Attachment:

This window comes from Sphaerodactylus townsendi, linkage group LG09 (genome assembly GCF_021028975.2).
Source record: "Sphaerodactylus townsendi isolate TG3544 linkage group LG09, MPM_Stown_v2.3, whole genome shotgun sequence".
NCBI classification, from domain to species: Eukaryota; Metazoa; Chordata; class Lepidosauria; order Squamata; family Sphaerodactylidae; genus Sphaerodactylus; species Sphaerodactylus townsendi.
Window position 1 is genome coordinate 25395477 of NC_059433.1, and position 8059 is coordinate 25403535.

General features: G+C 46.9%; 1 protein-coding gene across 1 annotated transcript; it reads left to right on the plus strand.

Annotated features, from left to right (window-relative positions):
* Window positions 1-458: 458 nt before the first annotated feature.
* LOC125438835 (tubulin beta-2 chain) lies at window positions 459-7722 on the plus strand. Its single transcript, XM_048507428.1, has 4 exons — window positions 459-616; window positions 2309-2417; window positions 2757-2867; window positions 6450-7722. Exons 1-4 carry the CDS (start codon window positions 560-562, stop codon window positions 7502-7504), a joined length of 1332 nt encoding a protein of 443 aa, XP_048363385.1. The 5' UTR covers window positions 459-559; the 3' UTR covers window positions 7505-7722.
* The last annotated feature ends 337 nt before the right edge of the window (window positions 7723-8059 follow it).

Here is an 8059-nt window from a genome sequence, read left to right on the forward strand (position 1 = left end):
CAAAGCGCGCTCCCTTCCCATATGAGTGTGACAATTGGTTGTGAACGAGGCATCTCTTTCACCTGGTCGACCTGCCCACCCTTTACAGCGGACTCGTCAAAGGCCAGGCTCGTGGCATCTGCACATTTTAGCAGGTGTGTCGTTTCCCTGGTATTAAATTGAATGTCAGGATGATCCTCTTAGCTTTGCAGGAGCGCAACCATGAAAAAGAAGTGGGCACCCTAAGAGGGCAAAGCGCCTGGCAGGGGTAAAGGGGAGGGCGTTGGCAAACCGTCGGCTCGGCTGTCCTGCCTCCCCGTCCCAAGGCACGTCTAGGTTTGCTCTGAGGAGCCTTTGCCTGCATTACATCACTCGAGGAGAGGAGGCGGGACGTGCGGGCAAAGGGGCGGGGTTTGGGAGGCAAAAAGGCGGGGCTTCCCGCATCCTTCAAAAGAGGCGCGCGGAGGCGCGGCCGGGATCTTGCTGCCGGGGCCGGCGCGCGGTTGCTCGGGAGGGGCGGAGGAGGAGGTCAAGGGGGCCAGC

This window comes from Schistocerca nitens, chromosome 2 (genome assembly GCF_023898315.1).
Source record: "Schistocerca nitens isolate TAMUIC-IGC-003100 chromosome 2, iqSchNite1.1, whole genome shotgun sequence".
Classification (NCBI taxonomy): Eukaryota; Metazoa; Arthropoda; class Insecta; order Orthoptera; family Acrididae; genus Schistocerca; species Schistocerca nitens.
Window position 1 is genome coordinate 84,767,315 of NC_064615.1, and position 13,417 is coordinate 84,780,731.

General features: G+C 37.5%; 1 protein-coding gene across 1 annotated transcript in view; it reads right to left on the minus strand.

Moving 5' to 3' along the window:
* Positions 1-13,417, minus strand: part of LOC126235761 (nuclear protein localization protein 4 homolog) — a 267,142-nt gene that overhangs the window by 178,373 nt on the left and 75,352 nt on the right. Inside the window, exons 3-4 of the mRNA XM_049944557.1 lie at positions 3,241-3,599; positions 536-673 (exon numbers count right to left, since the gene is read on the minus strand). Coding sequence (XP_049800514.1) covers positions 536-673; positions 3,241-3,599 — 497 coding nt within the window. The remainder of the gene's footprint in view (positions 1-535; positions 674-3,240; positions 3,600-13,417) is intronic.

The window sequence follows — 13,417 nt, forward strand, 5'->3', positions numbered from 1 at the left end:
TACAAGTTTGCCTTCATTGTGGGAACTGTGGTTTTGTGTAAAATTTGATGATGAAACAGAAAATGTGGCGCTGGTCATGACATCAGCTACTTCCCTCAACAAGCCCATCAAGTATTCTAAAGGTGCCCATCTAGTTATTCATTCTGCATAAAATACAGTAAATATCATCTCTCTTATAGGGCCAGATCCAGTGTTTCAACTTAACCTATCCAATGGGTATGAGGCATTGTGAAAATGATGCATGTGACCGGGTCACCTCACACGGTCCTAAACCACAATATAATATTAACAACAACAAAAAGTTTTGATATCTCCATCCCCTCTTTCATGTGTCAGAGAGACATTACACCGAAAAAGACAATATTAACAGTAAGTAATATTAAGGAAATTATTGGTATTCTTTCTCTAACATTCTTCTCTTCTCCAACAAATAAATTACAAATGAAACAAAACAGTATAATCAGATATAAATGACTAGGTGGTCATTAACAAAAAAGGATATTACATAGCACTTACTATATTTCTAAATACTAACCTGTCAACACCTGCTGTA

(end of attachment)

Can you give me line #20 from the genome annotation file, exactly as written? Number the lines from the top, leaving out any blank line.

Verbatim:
TACAAGTTTGCCTTCATTGTGGGAACTGTGGTTTTGTGTAAAATTTGATGATGAAACAGAAAATGTGGCGCTGGTCATGACATCAGCTACTTCCCTCAACAAGCCCATCAAGTATTCTAAAGGTGCCCATCTAGTTATTCATTCTGCATAAAATACAGTAAATATCATCTCTCTTATAGGGCCAGATCCAGTGTTTCAACTTAACCTATCCAATGGGTATGAGGCATTGTGAAAATGATGCATGTGACCGGGTCACCTCACACGGTCCTAAACCACAATATAATATTAACAACAACAAAAAGTTTTGATATCTCCATCCCCTCTTTCATGTGTCAGAGAGACATTACACCGAAAAAGACAATATTAACAGTAAGTAATATTAAGGAAATTATTGGTATTCTTTCTCTAACATTCTTCTCTTCTCCAACAAATAAATTACAAATGAAACAAAACAGTATAATCAGATATAAATGACTAGGTGGTCATTAACAAAAAAGGATATTACATAGCACTTACTATATTTCTAAATACTAACCTGTCAACACCTGCTGTA